Bill Clinton signed the original Megan's Law; to deflect concerns about ML.

LE embraced them (for the extra-funding).

John Walsh has financial interests (and btw, is the only fully recovered sex-addict in human history).

Your friend Sensebrenner supported them for reasons I cannot understand.

Rep. Scott knows the problems, but is aware of the political risk.

The media love it for ratings!

No one on the National Level can respond to your question, especially the DOJ SMART (just plain dumb) office. The answer to your very appropriate question is that no one knows because the original definitions were established by individual states (all 50 of them) and we don't really care to understand and are trying to pretend to protect the women and children.

That is much easier (and wasteful of government dollars and hurtful to the non-dangerous).

I propose a starting point, but will be shot down by the feminists:

No absolutely consensual act between persons above the age of 14 (historical maturity and hormonal reasons), should be listed as a sex-offender. Other sanctions may be appropriate, but SO registration should not apply.

I believe that these are the majority of the people listed as Sex-Offenders.

Posted by: albeed | Oct 16, 2011 7:39:51 PM

The people are starting to realize the sex offender registry is nothing more than a means of taking away freedom for all citizens. It is beyond time to abolish the registry.

Posted by: oncefallendotcom | Oct 18, 2011 6:25:44 PM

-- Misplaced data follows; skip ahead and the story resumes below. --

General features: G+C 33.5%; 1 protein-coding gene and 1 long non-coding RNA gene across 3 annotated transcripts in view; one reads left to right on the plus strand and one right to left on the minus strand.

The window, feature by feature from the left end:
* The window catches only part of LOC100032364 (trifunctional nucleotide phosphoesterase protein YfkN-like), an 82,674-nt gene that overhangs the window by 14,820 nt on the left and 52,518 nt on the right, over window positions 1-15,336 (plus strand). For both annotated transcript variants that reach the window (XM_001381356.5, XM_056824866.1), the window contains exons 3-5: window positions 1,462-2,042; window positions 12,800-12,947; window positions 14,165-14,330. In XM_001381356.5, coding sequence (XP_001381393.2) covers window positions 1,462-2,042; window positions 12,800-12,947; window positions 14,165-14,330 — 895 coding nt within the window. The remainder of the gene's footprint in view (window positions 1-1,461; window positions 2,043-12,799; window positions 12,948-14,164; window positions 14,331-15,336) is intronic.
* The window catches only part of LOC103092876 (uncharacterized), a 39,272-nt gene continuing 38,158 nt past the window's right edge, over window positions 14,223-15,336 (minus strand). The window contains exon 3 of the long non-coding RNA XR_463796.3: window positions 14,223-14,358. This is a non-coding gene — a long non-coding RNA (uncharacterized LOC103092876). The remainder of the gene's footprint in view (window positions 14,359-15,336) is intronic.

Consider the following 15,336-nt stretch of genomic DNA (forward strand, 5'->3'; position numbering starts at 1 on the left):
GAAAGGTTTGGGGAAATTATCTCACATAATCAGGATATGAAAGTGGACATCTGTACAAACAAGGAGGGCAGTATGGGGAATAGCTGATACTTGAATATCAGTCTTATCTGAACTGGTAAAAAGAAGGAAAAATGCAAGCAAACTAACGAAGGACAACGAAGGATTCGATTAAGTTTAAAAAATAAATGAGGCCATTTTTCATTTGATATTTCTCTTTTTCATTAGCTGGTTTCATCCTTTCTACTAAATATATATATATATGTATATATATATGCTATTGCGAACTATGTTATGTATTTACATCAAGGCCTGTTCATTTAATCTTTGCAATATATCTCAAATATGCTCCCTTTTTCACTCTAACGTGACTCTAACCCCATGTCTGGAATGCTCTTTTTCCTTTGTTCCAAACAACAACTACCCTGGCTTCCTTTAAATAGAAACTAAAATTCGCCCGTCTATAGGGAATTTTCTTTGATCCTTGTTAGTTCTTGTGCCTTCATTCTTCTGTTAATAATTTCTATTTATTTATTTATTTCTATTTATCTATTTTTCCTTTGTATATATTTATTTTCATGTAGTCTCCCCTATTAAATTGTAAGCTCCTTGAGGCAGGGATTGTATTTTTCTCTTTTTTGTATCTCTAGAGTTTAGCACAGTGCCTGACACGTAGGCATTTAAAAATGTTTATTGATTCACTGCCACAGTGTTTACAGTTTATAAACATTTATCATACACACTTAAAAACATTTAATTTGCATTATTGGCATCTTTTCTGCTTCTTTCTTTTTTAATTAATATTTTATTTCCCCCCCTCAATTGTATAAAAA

Do you have the Texas data yet?

I don't want one of Bill's most intelligent comments on this blog to go unanswered.


"The people are starting to realize the sex offender registry is nothing more than a means of taking away freedom for all citizens. It is beyond time to abolish the registry."

I agree: along with that, all government pensions and retiree health care benefits!!!

Posted by: albeed | Oct 18, 2011 10:35:27 PM

Eric Matthews: "Are there any DBA's or programmers out there that can write a string of code for this?"

What would that programmer be looking for if he were to write a "sting of code?" Its not as if you could create an algorithm to search all online registries to determine the crimes and number of people who committed a crime that required SO registration - each state lists the crime in different ways [e.g. state penal code].

Posted by: Huh? | Oct 18, 2011 10:50:03 PM

@ Huh?
I believe the FBI collects cotton swabs from all felons convicted of sex crimes for a national DNA database. I would be certain to avoid confusion that they've broken down offenses into a more basic nature of what crime was involved.

Posted by: prisoner #F-390362 | Oct 18, 2011 11:07:27 PM

The FBI does collect DNA.

Posted by: Huh? | Oct 20, 2011 10:00:48 PM

Sorry, meant to say that The FBI does NOT collect DNA.

Posted by: Huh? | Oct 20, 2011 10:01:31 PM